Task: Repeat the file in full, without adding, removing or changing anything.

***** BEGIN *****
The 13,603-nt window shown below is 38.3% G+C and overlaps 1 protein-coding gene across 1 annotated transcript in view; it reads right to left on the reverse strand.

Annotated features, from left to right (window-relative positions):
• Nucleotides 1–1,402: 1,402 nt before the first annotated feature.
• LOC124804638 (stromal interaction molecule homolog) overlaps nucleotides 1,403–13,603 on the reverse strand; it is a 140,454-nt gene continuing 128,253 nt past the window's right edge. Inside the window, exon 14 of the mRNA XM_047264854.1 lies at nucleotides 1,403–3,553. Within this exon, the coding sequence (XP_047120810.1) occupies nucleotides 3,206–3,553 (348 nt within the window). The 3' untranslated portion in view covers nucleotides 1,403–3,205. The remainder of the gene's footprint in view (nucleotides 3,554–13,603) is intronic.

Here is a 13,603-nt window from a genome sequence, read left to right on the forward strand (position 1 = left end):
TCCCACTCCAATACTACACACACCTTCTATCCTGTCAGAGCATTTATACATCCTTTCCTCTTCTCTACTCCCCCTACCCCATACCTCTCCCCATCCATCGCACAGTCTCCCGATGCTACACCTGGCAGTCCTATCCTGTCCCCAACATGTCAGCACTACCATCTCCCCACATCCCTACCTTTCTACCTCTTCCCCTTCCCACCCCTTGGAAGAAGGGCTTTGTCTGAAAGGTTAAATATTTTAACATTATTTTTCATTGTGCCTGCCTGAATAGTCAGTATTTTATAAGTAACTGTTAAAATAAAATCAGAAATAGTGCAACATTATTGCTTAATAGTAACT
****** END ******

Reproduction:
The 13,603-nt window shown below is 38.3% G+C and overlaps 1 protein-coding gene across 1 annotated transcript in view; it reads right to left on the reverse strand.

Annotated features, from left to right (window-relative positions):
• Nucleotides 1–1,402: 1,402 nt before the first annotated feature.
• LOC124804638 (stromal interaction molecule homolog) overlaps nucleotides 1,403–13,603 on the reverse strand; it is a 140,454-nt gene continuing 128,253 nt past the window's right edge. Inside the window, exon 14 of the mRNA XM_047264854.1 lies at nucleotides 1,403–3,553. Within this exon, the coding sequence (XP_047120810.1) occupies nucleotides 3,206–3,553 (348 nt within the window). The 3' untranslated portion in view covers nucleotides 1,403–3,205. The remainder of the gene's footprint in view (nucleotides 3,554–13,603) is intronic.

Here is a 13,603-nt window from a genome sequence, read left to right on the forward strand (position 1 = left end):
TCCCACTCCAATACTACACACACCTTCTATCCTGTCAGAGCATTTATACATCCTTTCCTCTTCTCTACTCCCCCTACCCCATACCTCTCCCCATCCATCGCACAGTCTCCCGATGCTACACCTGGCAGTCCTATCCTGTCCCCAACATGTCAGCACTACCATCTCCCCACATCCCTACCTTTCTACCTCTTCCCCTTCCCACCCCTTGGAAGAAGGGCTTTGTCTGAAAGGTTAAATATTTTAACATTATTTTTCATTGTGCCTGCCTGAATAGTCAGTATTTTATAAGTAACTGTTAAAATAAAATCAGAAATAGTGCAACATTATTGCTTAATAGTAACT